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a lifelong romance

I suppose my mother is to blame for my love of words. Some of my earliest memories are of her theatrical readings of poems by A. A. Milne from “When We Were Very Young” and “Now We Are Six.” Like:


Halfway down the stairs

Is a stair

Where I sit.

There isn't any

Other stair

Quite like


I'm not at the bottom,

I'm not at the top;

So this is the stair


I always



[A.A. Milne]


Listening to her precise, British diction and sing-song rhythm, my imagination was transported. This was beautiful, musical nonsense that spoke to the heart.


When we graduated to Dr. Suess, words and expressions tripped out of my mother’s mouth. We reread books so many times that a game evolved, where mum would read part of a line, pause, and I would complete it, trying to match her crisp lip-work, her joyous tone. If you never did you should. These things are fun, and fun is good.


In secondary school, I scored a golden run of five English teachers who encouraged immersion as a reader, play as a writer. In this way they transformed a childhood crush into a life-long romance.


Studying film at uni coincided with adopting an arty group of friends. It became commonplace to spend a night at the Valhalla Cinema, soaking up a marathon of Kubrick or Hitchcock. Or sitting on beanbags at StKilda’s artsy Astor Theatre, famous for its free-ranging house cat. Much as I had inked my pen in my soul and grappled with the creation of poetry and prose, I began to dabble in film-making. Doing so exposed me to the layers of artistry which combine and interplay to create the film experience. Composing shots, moving the camera; controlling lighting, adding sound and music; deliberating colour and line, editing to control timing and rhythm. I became entranced; every film I watched, a feast.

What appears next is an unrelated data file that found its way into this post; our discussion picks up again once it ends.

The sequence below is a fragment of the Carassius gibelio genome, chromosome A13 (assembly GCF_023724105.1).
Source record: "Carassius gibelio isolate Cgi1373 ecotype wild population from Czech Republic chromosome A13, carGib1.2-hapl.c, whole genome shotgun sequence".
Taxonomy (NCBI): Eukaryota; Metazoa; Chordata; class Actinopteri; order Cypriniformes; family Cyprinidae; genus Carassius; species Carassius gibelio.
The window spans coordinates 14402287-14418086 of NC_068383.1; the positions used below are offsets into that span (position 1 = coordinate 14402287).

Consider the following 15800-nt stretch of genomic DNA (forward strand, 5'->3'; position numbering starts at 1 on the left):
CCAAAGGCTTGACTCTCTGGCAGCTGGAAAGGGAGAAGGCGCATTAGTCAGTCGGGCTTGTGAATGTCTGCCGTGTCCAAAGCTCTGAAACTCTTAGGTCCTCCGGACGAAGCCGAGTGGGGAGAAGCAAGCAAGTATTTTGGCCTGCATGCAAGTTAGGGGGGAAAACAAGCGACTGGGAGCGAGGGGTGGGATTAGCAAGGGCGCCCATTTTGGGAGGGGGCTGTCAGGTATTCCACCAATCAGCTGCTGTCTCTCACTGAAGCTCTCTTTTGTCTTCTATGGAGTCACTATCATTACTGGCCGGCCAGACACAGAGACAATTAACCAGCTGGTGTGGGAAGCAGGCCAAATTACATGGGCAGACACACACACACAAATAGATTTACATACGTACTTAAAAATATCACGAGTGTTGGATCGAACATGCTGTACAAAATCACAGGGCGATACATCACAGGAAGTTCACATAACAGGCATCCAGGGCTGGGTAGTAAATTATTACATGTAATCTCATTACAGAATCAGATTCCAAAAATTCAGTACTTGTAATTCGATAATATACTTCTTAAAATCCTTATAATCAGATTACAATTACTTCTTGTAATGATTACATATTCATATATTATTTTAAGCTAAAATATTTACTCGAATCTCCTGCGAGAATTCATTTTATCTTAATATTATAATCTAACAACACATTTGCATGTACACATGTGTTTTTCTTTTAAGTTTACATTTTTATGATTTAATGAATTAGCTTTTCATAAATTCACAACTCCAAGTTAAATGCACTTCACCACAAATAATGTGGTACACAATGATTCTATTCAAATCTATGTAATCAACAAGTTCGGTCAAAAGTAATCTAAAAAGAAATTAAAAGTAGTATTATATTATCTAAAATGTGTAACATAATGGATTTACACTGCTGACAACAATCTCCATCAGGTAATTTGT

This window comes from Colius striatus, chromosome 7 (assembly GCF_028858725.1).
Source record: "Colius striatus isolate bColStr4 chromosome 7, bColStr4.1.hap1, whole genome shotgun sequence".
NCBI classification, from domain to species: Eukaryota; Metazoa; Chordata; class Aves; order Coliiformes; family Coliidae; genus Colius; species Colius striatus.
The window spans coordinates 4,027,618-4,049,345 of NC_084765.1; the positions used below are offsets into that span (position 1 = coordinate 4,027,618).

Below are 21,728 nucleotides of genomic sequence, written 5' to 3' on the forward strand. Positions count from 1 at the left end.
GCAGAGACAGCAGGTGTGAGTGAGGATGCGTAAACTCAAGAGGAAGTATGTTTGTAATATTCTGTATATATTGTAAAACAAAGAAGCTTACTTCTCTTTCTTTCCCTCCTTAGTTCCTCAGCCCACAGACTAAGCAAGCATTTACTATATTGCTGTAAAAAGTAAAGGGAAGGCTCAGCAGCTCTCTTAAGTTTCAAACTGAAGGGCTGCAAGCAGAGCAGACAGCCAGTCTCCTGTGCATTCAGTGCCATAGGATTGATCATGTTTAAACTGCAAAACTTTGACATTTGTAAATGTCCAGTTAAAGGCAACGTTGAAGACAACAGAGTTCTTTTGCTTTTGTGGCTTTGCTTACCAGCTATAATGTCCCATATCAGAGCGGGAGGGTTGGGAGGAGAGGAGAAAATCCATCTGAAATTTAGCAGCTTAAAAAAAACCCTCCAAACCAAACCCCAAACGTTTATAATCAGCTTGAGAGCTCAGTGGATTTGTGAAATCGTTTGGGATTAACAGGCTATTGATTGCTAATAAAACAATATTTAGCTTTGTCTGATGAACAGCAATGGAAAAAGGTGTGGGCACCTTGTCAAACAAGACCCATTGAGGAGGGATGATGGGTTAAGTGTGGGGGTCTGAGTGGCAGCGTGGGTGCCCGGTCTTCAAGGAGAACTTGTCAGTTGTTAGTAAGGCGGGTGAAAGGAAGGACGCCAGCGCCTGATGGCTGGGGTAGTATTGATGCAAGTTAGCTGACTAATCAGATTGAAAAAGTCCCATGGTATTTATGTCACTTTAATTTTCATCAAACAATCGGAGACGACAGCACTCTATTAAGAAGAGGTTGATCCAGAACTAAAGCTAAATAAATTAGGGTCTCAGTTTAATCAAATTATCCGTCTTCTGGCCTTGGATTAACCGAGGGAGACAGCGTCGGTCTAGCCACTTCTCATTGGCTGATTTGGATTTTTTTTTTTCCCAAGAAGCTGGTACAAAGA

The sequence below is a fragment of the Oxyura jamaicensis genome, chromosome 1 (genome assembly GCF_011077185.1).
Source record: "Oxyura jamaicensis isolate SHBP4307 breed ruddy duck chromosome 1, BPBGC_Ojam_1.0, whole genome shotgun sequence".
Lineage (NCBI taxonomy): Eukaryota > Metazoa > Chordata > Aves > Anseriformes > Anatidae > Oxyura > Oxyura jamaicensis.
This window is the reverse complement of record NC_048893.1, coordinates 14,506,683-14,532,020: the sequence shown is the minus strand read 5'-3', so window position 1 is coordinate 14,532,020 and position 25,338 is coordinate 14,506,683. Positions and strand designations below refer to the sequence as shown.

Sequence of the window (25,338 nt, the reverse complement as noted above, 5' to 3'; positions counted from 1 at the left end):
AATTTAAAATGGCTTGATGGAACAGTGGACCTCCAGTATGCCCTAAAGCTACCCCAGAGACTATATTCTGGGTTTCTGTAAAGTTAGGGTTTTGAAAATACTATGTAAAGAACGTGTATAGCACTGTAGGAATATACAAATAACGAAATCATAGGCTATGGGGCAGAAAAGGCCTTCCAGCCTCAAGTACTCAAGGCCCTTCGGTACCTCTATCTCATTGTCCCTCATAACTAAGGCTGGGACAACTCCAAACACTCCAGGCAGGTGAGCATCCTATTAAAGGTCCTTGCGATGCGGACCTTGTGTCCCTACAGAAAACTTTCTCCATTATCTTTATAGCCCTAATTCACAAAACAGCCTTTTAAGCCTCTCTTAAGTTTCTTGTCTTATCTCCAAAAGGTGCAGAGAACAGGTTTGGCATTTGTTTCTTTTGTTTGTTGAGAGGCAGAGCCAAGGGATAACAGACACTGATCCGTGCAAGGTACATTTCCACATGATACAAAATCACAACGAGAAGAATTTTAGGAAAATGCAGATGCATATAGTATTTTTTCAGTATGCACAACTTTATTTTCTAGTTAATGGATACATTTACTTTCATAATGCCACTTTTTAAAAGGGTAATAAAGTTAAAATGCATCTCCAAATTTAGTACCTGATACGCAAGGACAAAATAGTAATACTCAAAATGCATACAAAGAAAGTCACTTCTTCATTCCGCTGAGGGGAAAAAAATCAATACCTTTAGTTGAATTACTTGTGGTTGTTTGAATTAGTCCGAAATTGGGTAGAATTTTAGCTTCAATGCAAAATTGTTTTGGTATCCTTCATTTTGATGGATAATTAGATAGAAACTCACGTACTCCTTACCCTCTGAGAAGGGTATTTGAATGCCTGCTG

Today, we live in a paradise of access to literature and film. The library of Alexandria at our fingertips; the tower of Babel in our pockets. At their best, great texts transport us in time and space and point of view. Allow us experiences well beyond our singular lives. We can travel back in time, forwards to imagined futures, we can live as another. There are texts which allow you to spend time with any one of the greatest individuals to have walked our earth. And there are texts where the very words and thoughts of others long-dead are breathed back to life for our taking.


For me, film and literature distil and trap the essence of our shared humanity like so many seeds held in amber.

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